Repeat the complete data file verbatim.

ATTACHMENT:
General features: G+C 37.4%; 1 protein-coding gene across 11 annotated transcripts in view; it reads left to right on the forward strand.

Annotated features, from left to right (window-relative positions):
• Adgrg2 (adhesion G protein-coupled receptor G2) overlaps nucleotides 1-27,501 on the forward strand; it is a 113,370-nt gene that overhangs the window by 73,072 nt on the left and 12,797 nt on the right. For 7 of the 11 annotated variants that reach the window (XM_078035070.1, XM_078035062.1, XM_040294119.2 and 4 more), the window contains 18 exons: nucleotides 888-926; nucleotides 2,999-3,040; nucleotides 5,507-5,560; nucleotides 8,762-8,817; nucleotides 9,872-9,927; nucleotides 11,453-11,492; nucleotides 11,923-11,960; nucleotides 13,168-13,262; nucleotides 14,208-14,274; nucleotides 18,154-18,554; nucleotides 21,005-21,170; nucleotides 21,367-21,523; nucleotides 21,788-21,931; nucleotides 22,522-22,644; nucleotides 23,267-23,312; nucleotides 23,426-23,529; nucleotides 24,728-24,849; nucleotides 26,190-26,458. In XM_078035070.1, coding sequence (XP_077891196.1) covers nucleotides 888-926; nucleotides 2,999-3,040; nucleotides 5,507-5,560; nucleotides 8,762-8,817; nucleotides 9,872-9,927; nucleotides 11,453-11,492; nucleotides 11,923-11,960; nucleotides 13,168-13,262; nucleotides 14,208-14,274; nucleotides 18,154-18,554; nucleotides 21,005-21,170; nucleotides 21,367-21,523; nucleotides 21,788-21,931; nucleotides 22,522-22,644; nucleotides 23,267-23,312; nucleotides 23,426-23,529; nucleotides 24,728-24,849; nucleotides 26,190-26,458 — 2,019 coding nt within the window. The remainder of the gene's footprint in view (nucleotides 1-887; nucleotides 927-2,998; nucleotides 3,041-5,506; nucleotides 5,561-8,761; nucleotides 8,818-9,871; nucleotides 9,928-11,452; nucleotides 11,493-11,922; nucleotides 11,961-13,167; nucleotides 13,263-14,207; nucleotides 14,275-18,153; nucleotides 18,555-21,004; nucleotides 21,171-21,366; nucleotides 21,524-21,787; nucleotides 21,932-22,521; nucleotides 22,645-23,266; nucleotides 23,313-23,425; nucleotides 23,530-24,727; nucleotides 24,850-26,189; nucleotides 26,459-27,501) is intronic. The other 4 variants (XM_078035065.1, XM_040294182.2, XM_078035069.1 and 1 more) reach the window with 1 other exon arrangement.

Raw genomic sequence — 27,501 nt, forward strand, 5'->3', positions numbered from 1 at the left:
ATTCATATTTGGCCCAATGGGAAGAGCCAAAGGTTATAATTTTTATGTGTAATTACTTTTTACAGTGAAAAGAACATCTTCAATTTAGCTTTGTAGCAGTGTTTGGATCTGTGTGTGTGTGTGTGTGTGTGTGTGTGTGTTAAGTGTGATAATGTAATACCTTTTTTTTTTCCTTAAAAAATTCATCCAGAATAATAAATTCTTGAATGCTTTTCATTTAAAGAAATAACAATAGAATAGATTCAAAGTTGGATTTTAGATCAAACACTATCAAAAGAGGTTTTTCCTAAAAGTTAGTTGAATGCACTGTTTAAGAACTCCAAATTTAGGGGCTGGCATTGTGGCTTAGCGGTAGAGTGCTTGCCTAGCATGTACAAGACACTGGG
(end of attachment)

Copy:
General features: G+C 37.4%; 1 protein-coding gene across 11 annotated transcripts in view; it reads left to right on the forward strand.

Annotated features, from left to right (window-relative positions):
• Adgrg2 (adhesion G protein-coupled receptor G2) overlaps nucleotides 1-27,501 on the forward strand; it is a 113,370-nt gene that overhangs the window by 73,072 nt on the left and 12,797 nt on the right. For 7 of the 11 annotated variants that reach the window (XM_078035070.1, XM_078035062.1, XM_040294119.2 and 4 more), the window contains 18 exons: nucleotides 888-926; nucleotides 2,999-3,040; nucleotides 5,507-5,560; nucleotides 8,762-8,817; nucleotides 9,872-9,927; nucleotides 11,453-11,492; nucleotides 11,923-11,960; nucleotides 13,168-13,262; nucleotides 14,208-14,274; nucleotides 18,154-18,554; nucleotides 21,005-21,170; nucleotides 21,367-21,523; nucleotides 21,788-21,931; nucleotides 22,522-22,644; nucleotides 23,267-23,312; nucleotides 23,426-23,529; nucleotides 24,728-24,849; nucleotides 26,190-26,458. In XM_078035070.1, coding sequence (XP_077891196.1) covers nucleotides 888-926; nucleotides 2,999-3,040; nucleotides 5,507-5,560; nucleotides 8,762-8,817; nucleotides 9,872-9,927; nucleotides 11,453-11,492; nucleotides 11,923-11,960; nucleotides 13,168-13,262; nucleotides 14,208-14,274; nucleotides 18,154-18,554; nucleotides 21,005-21,170; nucleotides 21,367-21,523; nucleotides 21,788-21,931; nucleotides 22,522-22,644; nucleotides 23,267-23,312; nucleotides 23,426-23,529; nucleotides 24,728-24,849; nucleotides 26,190-26,458 — 2,019 coding nt within the window. The remainder of the gene's footprint in view (nucleotides 1-887; nucleotides 927-2,998; nucleotides 3,041-5,506; nucleotides 5,561-8,761; nucleotides 8,818-9,871; nucleotides 9,928-11,452; nucleotides 11,493-11,922; nucleotides 11,961-13,167; nucleotides 13,263-14,207; nucleotides 14,275-18,153; nucleotides 18,555-21,004; nucleotides 21,171-21,366; nucleotides 21,524-21,787; nucleotides 21,932-22,521; nucleotides 22,645-23,266; nucleotides 23,313-23,425; nucleotides 23,530-24,727; nucleotides 24,850-26,189; nucleotides 26,459-27,501) is intronic. The other 4 variants (XM_078035065.1, XM_040294182.2, XM_078035069.1 and 1 more) reach the window with 1 other exon arrangement.

Raw genomic sequence — 27,501 nt, forward strand, 5'->3', positions numbered from 1 at the left:
ATTCATATTTGGCCCAATGGGAAGAGCCAAAGGTTATAATTTTTATGTGTAATTACTTTTTACAGTGAAAAGAACATCTTCAATTTAGCTTTGTAGCAGTGTTTGGATCTGTGTGTGTGTGTGTGTGTGTGTGTGTGTGTTAAGTGTGATAATGTAATACCTTTTTTTTTTCCTTAAAAAATTCATCCAGAATAATAAATTCTTGAATGCTTTTCATTTAAAGAAATAACAATAGAATAGATTCAAAGTTGGATTTTAGATCAAACACTATCAAAAGAGGTTTTTCCTAAAAGTTAGTTGAATGCACTGTTTAAGAACTCCAAATTTAGGGGCTGGCATTGTGGCTTAGCGGTAGAGTGCTTGCCTAGCATGTACAAGACACTGGG